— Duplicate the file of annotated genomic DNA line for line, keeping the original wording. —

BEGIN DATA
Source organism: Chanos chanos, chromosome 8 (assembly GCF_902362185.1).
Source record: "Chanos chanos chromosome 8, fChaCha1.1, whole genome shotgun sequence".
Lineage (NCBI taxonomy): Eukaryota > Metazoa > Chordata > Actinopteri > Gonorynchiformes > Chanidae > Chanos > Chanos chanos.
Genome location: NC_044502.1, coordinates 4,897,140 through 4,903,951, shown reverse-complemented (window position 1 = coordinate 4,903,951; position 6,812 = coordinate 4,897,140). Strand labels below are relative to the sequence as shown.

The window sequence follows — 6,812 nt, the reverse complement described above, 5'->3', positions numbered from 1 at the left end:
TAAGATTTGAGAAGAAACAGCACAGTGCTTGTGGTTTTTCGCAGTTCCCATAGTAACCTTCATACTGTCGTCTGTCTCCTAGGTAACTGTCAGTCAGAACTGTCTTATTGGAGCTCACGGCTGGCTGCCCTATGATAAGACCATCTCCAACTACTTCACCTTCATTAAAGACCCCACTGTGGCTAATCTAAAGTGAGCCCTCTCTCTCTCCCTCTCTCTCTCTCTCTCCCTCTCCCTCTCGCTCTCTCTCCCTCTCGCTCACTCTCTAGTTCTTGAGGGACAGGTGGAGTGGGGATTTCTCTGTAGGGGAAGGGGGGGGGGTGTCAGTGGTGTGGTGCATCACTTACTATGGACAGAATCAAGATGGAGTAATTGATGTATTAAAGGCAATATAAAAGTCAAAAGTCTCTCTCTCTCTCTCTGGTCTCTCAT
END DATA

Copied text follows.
Source organism: Chanos chanos, chromosome 8 (assembly GCF_902362185.1).
Source record: "Chanos chanos chromosome 8, fChaCha1.1, whole genome shotgun sequence".
Lineage (NCBI taxonomy): Eukaryota > Metazoa > Chordata > Actinopteri > Gonorynchiformes > Chanidae > Chanos > Chanos chanos.
Genome location: NC_044502.1, coordinates 4,897,140 through 4,903,951, shown reverse-complemented (window position 1 = coordinate 4,903,951; position 6,812 = coordinate 4,897,140). Strand labels below are relative to the sequence as shown.

The window sequence follows — 6,812 nt, the reverse complement described above, 5'->3', positions numbered from 1 at the left end:
TAAGATTTGAGAAGAAACAGCACAGTGCTTGTGGTTTTTCGCAGTTCCCATAGTAACCTTCATACTGTCGTCTGTCTCCTAGGTAACTGTCAGTCAGAACTGTCTTATTGGAGCTCACGGCTGGCTGCCCTATGATAAGACCATCTCCAACTACTTCACCTTCATTAAAGACCCCACTGTGGCTAATCTAAAGTGAGCCCTCTCTCTCTCCCTCTCTCTCTCTCTCTCCCTCTCCCTCTCGCTCTCTCTCCCTCTCGCTCACTCTCTAGTTCTTGAGGGACAGGTGGAGTGGGGATTTCTCTGTAGGGGAAGGGGGGGGGGTGTCAGTGGTGTGGTGCATCACTTACTATGGACAGAATCAAGATGGAGTAATTGATGTATTAAAGGCAATATAAAAGTCAAAAGTCTCTCTCTCTCTCTCTGGTCTCTCAT